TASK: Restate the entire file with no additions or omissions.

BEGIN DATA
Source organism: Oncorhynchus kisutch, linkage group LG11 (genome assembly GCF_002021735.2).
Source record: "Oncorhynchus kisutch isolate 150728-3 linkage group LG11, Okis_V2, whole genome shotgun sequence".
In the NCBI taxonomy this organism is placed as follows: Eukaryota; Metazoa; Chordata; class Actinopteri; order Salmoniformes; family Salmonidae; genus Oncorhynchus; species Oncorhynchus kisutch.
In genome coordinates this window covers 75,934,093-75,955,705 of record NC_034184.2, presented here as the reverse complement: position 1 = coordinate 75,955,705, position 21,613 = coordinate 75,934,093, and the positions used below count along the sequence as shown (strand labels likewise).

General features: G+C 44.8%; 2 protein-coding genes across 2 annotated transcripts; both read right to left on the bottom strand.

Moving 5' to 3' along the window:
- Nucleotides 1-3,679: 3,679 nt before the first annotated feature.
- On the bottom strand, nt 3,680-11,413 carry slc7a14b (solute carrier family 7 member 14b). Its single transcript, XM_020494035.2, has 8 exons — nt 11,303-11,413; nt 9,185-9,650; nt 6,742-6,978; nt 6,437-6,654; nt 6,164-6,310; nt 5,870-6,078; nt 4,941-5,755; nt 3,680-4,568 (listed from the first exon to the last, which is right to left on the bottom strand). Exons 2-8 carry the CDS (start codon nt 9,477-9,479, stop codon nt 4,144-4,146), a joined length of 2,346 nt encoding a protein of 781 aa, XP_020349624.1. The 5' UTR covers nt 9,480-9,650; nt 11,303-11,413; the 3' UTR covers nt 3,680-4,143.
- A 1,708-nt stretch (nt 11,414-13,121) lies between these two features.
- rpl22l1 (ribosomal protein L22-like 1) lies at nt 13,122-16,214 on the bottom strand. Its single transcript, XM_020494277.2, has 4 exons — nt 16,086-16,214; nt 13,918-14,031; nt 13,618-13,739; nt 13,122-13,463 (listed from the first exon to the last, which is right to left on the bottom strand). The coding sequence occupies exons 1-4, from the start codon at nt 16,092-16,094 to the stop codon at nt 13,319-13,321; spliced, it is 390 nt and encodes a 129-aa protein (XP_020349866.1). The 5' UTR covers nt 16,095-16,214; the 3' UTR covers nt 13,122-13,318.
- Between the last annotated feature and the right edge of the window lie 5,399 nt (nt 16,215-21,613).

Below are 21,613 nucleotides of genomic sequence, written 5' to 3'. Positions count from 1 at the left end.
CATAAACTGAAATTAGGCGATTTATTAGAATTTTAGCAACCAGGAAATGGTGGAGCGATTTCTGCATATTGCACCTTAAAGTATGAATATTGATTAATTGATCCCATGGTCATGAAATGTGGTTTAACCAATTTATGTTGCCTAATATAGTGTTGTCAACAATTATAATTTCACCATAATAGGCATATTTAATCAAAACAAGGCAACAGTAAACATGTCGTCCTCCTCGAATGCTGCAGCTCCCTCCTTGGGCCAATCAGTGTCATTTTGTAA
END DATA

Source organism: Oncorhynchus kisutch, linkage group LG11 (genome assembly GCF_002021735.2).
Source record: "Oncorhynchus kisutch isolate 150728-3 linkage group LG11, Okis_V2, whole genome shotgun sequence".
In the NCBI taxonomy this organism is placed as follows: Eukaryota; Metazoa; Chordata; class Actinopteri; order Salmoniformes; family Salmonidae; genus Oncorhynchus; species Oncorhynchus kisutch.
In genome coordinates this window covers 75,934,093-75,955,705 of record NC_034184.2, presented here as the reverse complement: position 1 = coordinate 75,955,705, position 21,613 = coordinate 75,934,093, and the positions used below count along the sequence as shown (strand labels likewise).

General features: G+C 44.8%; 2 protein-coding genes across 2 annotated transcripts; both read right to left on the bottom strand.

Moving 5' to 3' along the window:
- Nucleotides 1-3,679: 3,679 nt before the first annotated feature.
- On the bottom strand, nt 3,680-11,413 carry slc7a14b (solute carrier family 7 member 14b). Its single transcript, XM_020494035.2, has 8 exons — nt 11,303-11,413; nt 9,185-9,650; nt 6,742-6,978; nt 6,437-6,654; nt 6,164-6,310; nt 5,870-6,078; nt 4,941-5,755; nt 3,680-4,568 (listed from the first exon to the last, which is right to left on the bottom strand). Exons 2-8 carry the CDS (start codon nt 9,477-9,479, stop codon nt 4,144-4,146), a joined length of 2,346 nt encoding a protein of 781 aa, XP_020349624.1. The 5' UTR covers nt 9,480-9,650; nt 11,303-11,413; the 3' UTR covers nt 3,680-4,143.
- A 1,708-nt stretch (nt 11,414-13,121) lies between these two features.
- rpl22l1 (ribosomal protein L22-like 1) lies at nt 13,122-16,214 on the bottom strand. Its single transcript, XM_020494277.2, has 4 exons — nt 16,086-16,214; nt 13,918-14,031; nt 13,618-13,739; nt 13,122-13,463 (listed from the first exon to the last, which is right to left on the bottom strand). The coding sequence occupies exons 1-4, from the start codon at nt 16,092-16,094 to the stop codon at nt 13,319-13,321; spliced, it is 390 nt and encodes a 129-aa protein (XP_020349866.1). The 5' UTR covers nt 16,095-16,214; the 3' UTR covers nt 13,122-13,318.
- Between the last annotated feature and the right edge of the window lie 5,399 nt (nt 16,215-21,613).

Below are 21,613 nucleotides of genomic sequence, written 5' to 3'. Positions count from 1 at the left end.
CATAAACTGAAATTAGGCGATTTATTAGAATTTTAGCAACCAGGAAATGGTGGAGCGATTTCTGCATATTGCACCTTAAAGTATGAATATTGATTAATTGATCCCATGGTCATGAAATGTGGTTTAACCAATTTATGTTGCCTAATATAGTGTTGTCAACAATTATAATTTCACCATAATAGGCATATTTAATCAAAACAAGGCAACAGTAAACATGTCGTCCTCCTCGAATGCTGCAGCTCCCTCCTTGGGCCAATCAGTGTCATTTTGTAA